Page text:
Cauce, Ph.D.
University of Washington
Mr.
Edward
Burns, M.D.
Albert Einstein College of Medicine, Yeshiva University
Mr.
Allan
Jones, Ph.D.
Allen Institute
Farnam
Jahanian, Ph.D.
Carnegie Mellon University
Lee
Bollinger, J.D
Columbia University
Mr.
Rafael
Reif, Ph.D.
Massachusetts Institute of Technology
Mr.
Mitchell E.
Daniels, J.D.
Purdue University
Marc
Tessier-Lavigne, Ph.D.
Stanford University
Mr.
Ray L.
Watts, M.D.
The University of Alabama
Dr. Robert C.
Robbins
The University of Arizona
Mr.
Donald M.
Elliman, Jr.
University of Colorado Anschutz Medical Campus
Mr.
Bruce
Harreld
University of Iowa
Mr.
Eli
Capilouto, Ph.D.
University of Kentucky
Mr.
Bruce E.
Jarrell, MD, FACS
University of Maryland, Baltimore
Mr.
Wallace D.
Loh
University of Maryland
Ms.
Joan T.A.
Gabel, J.D.
University of Minnesota
Mun Y.
Choi, Ph.D.
University of Missouri
Mr.
Kevin M.
Guskiewicz, Ph.D
The University of North Carolina at Chapel Hill
Mr.
Patrick
Gallagher, Ph.D.
University of Pittsburgh
Meric
Gertler, Ph.D.
University of Toronto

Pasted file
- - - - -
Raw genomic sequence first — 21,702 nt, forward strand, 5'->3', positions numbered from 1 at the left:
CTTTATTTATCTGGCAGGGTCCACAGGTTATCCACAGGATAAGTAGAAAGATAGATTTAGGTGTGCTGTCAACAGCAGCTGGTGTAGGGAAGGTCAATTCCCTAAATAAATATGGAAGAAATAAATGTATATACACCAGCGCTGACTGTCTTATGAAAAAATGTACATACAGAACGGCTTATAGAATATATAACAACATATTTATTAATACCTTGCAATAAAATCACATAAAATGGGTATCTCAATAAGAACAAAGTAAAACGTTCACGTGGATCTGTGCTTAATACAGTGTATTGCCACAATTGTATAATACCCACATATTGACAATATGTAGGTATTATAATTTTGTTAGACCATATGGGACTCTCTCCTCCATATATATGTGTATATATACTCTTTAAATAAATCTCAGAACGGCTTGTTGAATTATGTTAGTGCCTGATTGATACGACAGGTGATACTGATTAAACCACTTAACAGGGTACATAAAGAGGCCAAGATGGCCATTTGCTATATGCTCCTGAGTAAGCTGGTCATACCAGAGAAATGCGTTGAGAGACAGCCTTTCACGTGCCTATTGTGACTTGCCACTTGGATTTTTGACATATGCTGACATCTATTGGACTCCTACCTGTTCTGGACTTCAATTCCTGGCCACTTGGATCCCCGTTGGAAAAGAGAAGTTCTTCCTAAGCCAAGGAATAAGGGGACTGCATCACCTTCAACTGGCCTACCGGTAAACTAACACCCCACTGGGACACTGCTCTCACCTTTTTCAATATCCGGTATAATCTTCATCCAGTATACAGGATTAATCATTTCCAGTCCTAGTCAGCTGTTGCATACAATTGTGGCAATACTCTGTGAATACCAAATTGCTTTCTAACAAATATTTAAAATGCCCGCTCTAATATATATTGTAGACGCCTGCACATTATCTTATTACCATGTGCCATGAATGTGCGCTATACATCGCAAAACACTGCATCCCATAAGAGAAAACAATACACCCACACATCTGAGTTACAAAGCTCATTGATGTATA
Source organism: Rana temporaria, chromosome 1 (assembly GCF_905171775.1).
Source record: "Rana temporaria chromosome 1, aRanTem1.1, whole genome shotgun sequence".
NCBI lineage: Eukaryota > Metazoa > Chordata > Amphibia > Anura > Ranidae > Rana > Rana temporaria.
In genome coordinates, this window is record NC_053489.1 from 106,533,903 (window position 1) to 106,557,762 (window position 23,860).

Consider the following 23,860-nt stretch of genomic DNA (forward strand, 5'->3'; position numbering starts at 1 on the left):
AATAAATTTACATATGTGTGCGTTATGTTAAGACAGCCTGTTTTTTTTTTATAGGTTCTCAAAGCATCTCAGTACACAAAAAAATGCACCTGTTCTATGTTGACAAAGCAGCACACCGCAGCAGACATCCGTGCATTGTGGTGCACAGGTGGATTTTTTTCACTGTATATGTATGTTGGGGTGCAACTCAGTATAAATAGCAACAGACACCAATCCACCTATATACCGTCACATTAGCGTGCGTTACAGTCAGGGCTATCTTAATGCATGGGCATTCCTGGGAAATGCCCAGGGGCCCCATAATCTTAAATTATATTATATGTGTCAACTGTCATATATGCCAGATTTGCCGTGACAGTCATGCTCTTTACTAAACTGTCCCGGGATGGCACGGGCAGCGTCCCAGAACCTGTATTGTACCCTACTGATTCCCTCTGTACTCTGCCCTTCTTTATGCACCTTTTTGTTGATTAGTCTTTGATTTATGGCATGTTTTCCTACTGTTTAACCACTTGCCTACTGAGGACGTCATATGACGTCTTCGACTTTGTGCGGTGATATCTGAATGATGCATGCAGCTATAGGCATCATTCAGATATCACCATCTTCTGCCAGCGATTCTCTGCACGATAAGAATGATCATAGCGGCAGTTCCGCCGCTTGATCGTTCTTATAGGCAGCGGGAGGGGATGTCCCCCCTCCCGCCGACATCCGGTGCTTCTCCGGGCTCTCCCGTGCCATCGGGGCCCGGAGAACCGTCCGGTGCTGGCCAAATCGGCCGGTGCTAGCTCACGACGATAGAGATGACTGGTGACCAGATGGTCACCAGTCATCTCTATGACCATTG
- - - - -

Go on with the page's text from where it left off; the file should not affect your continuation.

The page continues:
Mr.
James E.
Ryan, J.D.
University of Virginia
Ms.
Rebecca
Blank, Ph.D.
University of Wisconsin-Madison
Gene
Block, Ph.D.
University of California, Los Angeles
Ms.
Sophie
D’Amours, Ph.D.
Université Laval
E. Gordon
Gee, J.D., Ed.D
West Virginia University
Mr.
Andrew D.
Martin, Ph.D.
Washington University in St. Louis
Mr.
Thomas
Katsouleas, Ph.D.
University of Connecticut
Mr.
William L.
Henrich, M.D., MACP
The University of Texas Health Science Center at San Antonio
Mr.
Timothy D.
Sands, Ph.D.
Virginia Polytechnic Institute & State University
Neville G.
Pinto, Ph.D.
University of Cincinnati
Ángel
Cabrera,Ph.D.
Georgia Institute of Technology
Ms.
Linda A.
Livingstone, Ph.D.
Baylor University
Ms.
Kathryn
Correia
Legacy Health System
Mr.
Joseph
Frascella, Ph.D.
Legacy Research Institute and Legacy Health System
Royden J.
Somerville QC LLM, PhD
University of Otago
Mr.
Gary S.
May, Ph.D.
University of California, Davis
Mr.
Eric J.
Barron, Ph.D.
Pennsylvania State University
Félix V.